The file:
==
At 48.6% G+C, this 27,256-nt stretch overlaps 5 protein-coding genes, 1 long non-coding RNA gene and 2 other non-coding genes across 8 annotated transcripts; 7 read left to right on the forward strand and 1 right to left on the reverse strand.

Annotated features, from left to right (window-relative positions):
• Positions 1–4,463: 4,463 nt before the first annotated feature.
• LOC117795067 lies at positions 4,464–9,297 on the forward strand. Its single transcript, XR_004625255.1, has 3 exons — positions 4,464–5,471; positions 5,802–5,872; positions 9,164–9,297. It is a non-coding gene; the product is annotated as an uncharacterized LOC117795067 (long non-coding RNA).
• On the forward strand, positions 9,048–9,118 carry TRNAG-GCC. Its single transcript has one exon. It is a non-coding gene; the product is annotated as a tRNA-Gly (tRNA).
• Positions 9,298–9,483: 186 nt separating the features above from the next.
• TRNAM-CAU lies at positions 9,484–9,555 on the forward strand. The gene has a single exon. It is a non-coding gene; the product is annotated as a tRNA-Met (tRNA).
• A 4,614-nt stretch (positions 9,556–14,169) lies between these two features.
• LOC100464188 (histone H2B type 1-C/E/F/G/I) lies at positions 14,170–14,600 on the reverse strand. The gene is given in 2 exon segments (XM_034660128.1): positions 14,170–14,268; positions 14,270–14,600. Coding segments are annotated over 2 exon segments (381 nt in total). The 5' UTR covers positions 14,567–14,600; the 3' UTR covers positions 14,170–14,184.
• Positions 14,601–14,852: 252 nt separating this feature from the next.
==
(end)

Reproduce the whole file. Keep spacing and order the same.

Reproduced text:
At 48.6% G+C, this 27,256-nt stretch overlaps 5 protein-coding genes, 1 long non-coding RNA gene and 2 other non-coding genes across 8 annotated transcripts; 7 read left to right on the forward strand and 1 right to left on the reverse strand.

Annotated features, from left to right (window-relative positions):
• Positions 1–4,463: 4,463 nt before the first annotated feature.
• LOC117795067 lies at positions 4,464–9,297 on the forward strand. Its single transcript, XR_004625255.1, has 3 exons — positions 4,464–5,471; positions 5,802–5,872; positions 9,164–9,297. It is a non-coding gene; the product is annotated as an uncharacterized LOC117795067 (long non-coding RNA).
• On the forward strand, positions 9,048–9,118 carry TRNAG-GCC. Its single transcript has one exon. It is a non-coding gene; the product is annotated as a tRNA-Gly (tRNA).
• Positions 9,298–9,483: 186 nt separating the features above from the next.
• TRNAM-CAU lies at positions 9,484–9,555 on the forward strand. The gene has a single exon. It is a non-coding gene; the product is annotated as a tRNA-Met (tRNA).
• A 4,614-nt stretch (positions 9,556–14,169) lies between these two features.
• LOC100464188 (histone H2B type 1-C/E/F/G/I) lies at positions 14,170–14,600 on the reverse strand. The gene is given in 2 exon segments (XM_034660128.1): positions 14,170–14,268; positions 14,270–14,600. Coding segments are annotated over 2 exon segments (381 nt in total). The 5' UTR covers positions 14,567–14,600; the 3' UTR covers positions 14,170–14,184.
• Positions 14,601–14,852: 252 nt separating this feature from the next.